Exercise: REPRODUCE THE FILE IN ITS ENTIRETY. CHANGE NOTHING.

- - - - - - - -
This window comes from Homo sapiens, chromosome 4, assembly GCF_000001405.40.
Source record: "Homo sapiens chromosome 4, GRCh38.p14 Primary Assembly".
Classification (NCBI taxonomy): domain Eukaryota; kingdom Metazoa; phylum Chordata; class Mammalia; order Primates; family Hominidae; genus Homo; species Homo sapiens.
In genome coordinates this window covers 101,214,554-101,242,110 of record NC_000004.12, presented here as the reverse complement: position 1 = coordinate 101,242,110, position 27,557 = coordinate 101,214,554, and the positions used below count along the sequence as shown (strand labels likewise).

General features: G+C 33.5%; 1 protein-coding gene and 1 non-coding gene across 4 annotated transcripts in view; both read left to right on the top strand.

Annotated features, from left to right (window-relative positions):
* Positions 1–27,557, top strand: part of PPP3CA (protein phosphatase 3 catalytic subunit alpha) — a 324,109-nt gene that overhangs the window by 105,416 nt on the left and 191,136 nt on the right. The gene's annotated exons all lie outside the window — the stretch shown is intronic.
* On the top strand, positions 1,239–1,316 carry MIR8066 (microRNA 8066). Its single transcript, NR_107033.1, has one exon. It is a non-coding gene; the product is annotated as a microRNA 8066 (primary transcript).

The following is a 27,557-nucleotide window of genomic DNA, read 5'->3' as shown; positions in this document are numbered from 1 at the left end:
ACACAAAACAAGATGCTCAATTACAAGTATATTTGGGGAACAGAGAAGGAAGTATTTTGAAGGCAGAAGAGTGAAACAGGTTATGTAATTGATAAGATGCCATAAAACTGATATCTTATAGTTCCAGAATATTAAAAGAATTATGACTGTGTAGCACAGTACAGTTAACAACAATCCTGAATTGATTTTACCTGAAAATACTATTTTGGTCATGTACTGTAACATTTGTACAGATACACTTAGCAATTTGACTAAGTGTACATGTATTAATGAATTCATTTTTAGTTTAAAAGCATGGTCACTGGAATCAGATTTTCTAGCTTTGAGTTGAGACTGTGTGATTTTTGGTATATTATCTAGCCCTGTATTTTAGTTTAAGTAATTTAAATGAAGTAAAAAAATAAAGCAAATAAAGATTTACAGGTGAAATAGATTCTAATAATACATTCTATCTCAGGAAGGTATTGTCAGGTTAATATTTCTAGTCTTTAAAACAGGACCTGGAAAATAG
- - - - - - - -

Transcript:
This window comes from Homo sapiens, chromosome 4, assembly GCF_000001405.40.
Source record: "Homo sapiens chromosome 4, GRCh38.p14 Primary Assembly".
Classification (NCBI taxonomy): domain Eukaryota; kingdom Metazoa; phylum Chordata; class Mammalia; order Primates; family Hominidae; genus Homo; species Homo sapiens.
In genome coordinates this window covers 101,214,554-101,242,110 of record NC_000004.12, presented here as the reverse complement: position 1 = coordinate 101,242,110, position 27,557 = coordinate 101,214,554, and the positions used below count along the sequence as shown (strand labels likewise).

General features: G+C 33.5%; 1 protein-coding gene and 1 non-coding gene across 4 annotated transcripts in view; both read left to right on the top strand.

Annotated features, from left to right (window-relative positions):
* Positions 1–27,557, top strand: part of PPP3CA (protein phosphatase 3 catalytic subunit alpha) — a 324,109-nt gene that overhangs the window by 105,416 nt on the left and 191,136 nt on the right. The gene's annotated exons all lie outside the window — the stretch shown is intronic.
* On the top strand, positions 1,239–1,316 carry MIR8066 (microRNA 8066). Its single transcript, NR_107033.1, has one exon. It is a non-coding gene; the product is annotated as a microRNA 8066 (primary transcript).

The following is a 27,557-nucleotide window of genomic DNA, read 5'->3' as shown; positions in this document are numbered from 1 at the left end:
ACACAAAACAAGATGCTCAATTACAAGTATATTTGGGGAACAGAGAAGGAAGTATTTTGAAGGCAGAAGAGTGAAACAGGTTATGTAATTGATAAGATGCCATAAAACTGATATCTTATAGTTCCAGAATATTAAAAGAATTATGACTGTGTAGCACAGTACAGTTAACAACAATCCTGAATTGATTTTACCTGAAAATACTATTTTGGTCATGTACTGTAACATTTGTACAGATACACTTAGCAATTTGACTAAGTGTACATGTATTAATGAATTCATTTTTAGTTTAAAAGCATGGTCACTGGAATCAGATTTTCTAGCTTTGAGTTGAGACTGTGTGATTTTTGGTATATTATCTAGCCCTGTATTTTAGTTTAAGTAATTTAAATGAAGTAAAAAAATAAAGCAAATAAAGATTTACAGGTGAAATAGATTCTAATAATACATTCTATCTCAGGAAGGTATTGTCAGGTTAATATTTCTAGTCTTTAAAACAGGACCTGGAAAATAG